Someone who minds your manners

Profile// P.M. Forni



Ten years ago, in what he terms his midlife crisis, Pier Massimo Forni, a professor of Italian literature at the Johns Hopkins University, began to notice a general "coarsening" in the manners of his students and wondered whether the problem suggested something deeper.

Since then, as founding director of the Hopkins Civility Project (now the Civility Initiative), the Italian native has inspired a re-examination of civility and manners.

In writings including his book Choosing Civility (2002), in nationwide TV appearances, and in workshops for students and professionals around the world, he has explored what makes good manners important and how to cultivate them.

His work has confirmed a belief he has held since boyhood: that civility (or the lack thereof) has a far profounder impact on other elements of life than most would guess.

Why are civility and politeness important?

Human beings are hard-wired to be social. The quality of our lives depends largely on the quality of our relationships. In turn, the quality of our relationships depends on our relational skills. Good manners are a time-tested, basic, effective code of relational skills. They contribute to making life good.

You've said civility promotes ethical behavior. How?

Here's an example. In my courses on civility, I ask a simple question: "I'm in the cafeteria. I ask you to pass the salt. What do you do?"

They say, "I pass the salt."

Then I ask, "What else do you do?"

Usually, a smart female student says, "I pass you the pepper as well." And that is the custom.

But there are reasons for the custom. By giving me the pepper, you've thought of [another] need of mine that may materialize later.

In a small but significant way, you've transcended your immediate needs and desires to attend to mine. You've become an ethical agent. Good manners are the training wheels of altruism.

Do manners affect health?

Absolutely. It is well-documented that harmonious encounters are good for you and conflictual encounters bad for you. That rude encounter - someone taking a parking spot that you have waited for for 10 minutes - and the altercation that follows provokes a cascade of catecholamines, hormones hurtful to your system, into the bloodstream. These cause, among other things, high blood pressure and higher blood sugar levels. They reduce the efficiency of the immune system.

When you are engaged in harmonious, civil, polite encounters, a cascade of good hormones takes place in your brain and bloodstream; endorphins and serotonins are released. These give a sense of well-being but also strengthen the immune system. Research even shows that observing an act of kindness is beneficial.

So why isn't everyone polite?

Civility, politeness and courtesy have a bad name in certain quarters because they are seen as burdensome things we are expected to do for others. I've been trying to show that they're also things we do for ourselves.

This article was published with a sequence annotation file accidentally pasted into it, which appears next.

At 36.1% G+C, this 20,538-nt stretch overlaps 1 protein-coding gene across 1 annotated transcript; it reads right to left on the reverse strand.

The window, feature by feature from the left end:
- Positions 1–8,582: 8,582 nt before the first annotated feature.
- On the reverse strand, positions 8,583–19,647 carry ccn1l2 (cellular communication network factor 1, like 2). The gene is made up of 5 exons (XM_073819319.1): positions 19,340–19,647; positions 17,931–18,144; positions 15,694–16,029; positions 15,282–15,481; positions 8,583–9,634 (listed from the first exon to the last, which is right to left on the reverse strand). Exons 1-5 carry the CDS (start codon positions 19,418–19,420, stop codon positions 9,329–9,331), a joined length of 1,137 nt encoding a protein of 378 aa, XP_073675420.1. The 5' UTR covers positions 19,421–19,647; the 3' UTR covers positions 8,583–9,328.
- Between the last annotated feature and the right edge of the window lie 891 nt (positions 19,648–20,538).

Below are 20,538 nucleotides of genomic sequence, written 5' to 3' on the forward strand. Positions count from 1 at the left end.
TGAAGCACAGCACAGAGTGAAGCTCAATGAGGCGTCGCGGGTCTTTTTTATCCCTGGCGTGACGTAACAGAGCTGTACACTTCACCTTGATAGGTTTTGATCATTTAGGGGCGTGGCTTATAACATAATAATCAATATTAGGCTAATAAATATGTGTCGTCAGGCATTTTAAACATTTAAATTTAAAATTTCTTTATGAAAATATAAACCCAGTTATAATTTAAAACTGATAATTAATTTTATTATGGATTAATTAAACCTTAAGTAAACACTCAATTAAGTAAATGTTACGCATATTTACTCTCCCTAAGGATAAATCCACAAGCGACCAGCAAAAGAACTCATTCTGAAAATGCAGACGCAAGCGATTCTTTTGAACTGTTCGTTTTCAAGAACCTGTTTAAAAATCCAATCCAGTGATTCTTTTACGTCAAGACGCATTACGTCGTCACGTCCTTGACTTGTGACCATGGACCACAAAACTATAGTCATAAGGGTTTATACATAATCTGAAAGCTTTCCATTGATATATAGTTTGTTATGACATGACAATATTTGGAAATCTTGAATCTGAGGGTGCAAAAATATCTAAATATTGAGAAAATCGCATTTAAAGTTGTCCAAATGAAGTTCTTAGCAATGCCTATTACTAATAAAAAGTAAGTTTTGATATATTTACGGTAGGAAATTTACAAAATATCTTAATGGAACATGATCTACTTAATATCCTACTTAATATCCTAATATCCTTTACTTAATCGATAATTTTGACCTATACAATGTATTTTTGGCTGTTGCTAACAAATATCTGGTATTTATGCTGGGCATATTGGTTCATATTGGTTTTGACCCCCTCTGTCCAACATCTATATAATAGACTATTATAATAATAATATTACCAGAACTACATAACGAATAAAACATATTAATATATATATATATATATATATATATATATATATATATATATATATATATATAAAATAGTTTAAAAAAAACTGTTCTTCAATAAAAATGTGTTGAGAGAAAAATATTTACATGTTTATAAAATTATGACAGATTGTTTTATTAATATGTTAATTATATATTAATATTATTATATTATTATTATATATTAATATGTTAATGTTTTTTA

Prejudices have [also] grown since the 1960s - the notion, for instance, that good manners are elitist, that they are hypocritical, antithetical to spontaneity, an instrument of the rich to keep the poor in their place.

In the intervening decades, there has been a sense that all you need to be happy in society [is] to be fed oversized portions of self-esteem. When we feed our children oversized portions of self-esteem, we create children who ... think the world revolves around them. Society needs - we need - equal doses of self-restraint.

Is life in America growing less civil, as it sometimes appears?

I think so. Speed, anonymity and stress are all more prevalent. ... Our goals are more important than the people around us. This makes it difficult to slow down and attend to the needs and desires of others. Several examples come to mind.

We are coarser in dealing with the elderly than we used to be. [They] are seen as hindrances, not the repositories of wisdom they are. The unruliness of students that used to be confined to high school is reaching college. There's a crisis in customer service, which is so frequently offered with a sulky, reluctant attitude.

We used to notice when service was bad; now we notice when it's good.

At the same time, every generation creates new rules of deference and respect to replace those that have become obsolete. More [Americans] today respect animals, or the environment, than in generations past. Those are gains in civility.

Are Americans less civil than Europeans?

One has to be careful not to mistake everyday informality for incivility. This is a mistake my fellow Italians make all the time. Are Americans more informal than Europeans? Yes. Are they more uncivil? I think not. I have seen a coarsening of everyday behavior, but informality is part of the history of democracy in this country.

Is life in Baltimore less civil than elsewhere in America?

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